Involving Patients in Weighting Benefits and Harms of Treatment in Parkinson's Disease

Marieke Geertruida Maria Weernink, Janine Astrid van Til, Jeroen P.P. van Vugt, Kris L.L. Movig, Catharina Gerarda Maria Groothuis-Oudshoorn, Maarten Joost IJzerman

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Abstract

Introduction Little is known about how patients weigh benefits and harms of available treatments for Parkinson’s Disease (oral medication, deep brain stimulation, infusion therapy). In this study we have (1) elicited patient preferences for benefits, side effects and process characteristics of treatments and (2) measured patients’ preferred and perceived involvement in decision-making about treatment. Methods Preferences were elicited using a best-worst scaling case 2 experiment. Attributes were selected based on 18 patient-interviews: treatment modality, tremor, slowness of movement, posture and balance problems, drowsiness, dizziness, and dyskinesia. Subsequently, a questionnaire was distributed in which patients were asked to indicate the most and least desirable attribute in nine possible treatment scenarios. Conditional logistic analysis and latent class analysis were used to estimate preference weights and identify subgroups. Patients also indicated their preferred and perceived degree of involvement in treatment decision-making (ranging from active to collaborative to passive). Results Two preference patterns were found in the patient sample (N = 192). One class of patients focused largely on optimising the process of care, while the other class focused more on controlling motor-symptoms. Patients who had experienced advanced treatments, had a shorter disease duration, or were still employed were more likely to belong to the latter class. For both classes, the benefits of treatment were more influential than the described side effects. Furthermore, many patients (45%) preferred to take the lead in treatment decisions, however 10.8% perceived a more passive or collaborative role instead. Discussion Patients weighted the benefits and side effects of treatment differently, indicating there is no “one-size-fits-all” approach to choosing treatments. Moreover, many patients preferred an active role in decision-making about treatment. Both results stress the need for physicians to know what is important to patients and to share treatment decisions to ensure that patients receive the treatment that aligns with their preferences.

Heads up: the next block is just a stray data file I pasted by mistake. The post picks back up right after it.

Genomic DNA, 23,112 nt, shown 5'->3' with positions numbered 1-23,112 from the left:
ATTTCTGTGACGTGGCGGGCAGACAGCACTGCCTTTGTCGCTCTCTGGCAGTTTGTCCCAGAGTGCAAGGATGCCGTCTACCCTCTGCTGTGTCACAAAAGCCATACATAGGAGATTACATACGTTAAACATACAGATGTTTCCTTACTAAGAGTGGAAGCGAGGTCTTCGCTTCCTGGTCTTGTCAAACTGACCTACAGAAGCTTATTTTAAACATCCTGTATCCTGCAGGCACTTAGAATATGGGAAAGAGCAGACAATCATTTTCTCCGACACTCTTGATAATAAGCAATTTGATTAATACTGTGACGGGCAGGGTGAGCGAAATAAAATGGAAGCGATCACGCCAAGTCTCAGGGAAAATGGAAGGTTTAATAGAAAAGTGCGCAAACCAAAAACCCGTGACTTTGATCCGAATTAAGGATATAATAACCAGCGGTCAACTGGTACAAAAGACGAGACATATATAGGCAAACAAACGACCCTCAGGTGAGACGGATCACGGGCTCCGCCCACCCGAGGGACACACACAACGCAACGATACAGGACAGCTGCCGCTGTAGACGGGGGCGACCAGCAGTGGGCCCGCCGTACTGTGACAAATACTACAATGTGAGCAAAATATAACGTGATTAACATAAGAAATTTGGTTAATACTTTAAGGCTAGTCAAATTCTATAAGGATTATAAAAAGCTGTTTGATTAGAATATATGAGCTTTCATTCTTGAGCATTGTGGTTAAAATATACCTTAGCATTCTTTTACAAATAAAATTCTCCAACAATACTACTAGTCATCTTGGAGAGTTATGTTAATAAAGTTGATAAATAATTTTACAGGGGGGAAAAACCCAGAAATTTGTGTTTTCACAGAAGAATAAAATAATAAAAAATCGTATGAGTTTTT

Original languageEnglish
Article numbere0160771
Pages (from-to)e0160771-
JournalPLoS ONE
Volume11
Issue number8
DOIs
Publication statusPublished - 2016

Keywords

  • METIS-317843
  • IR-101244

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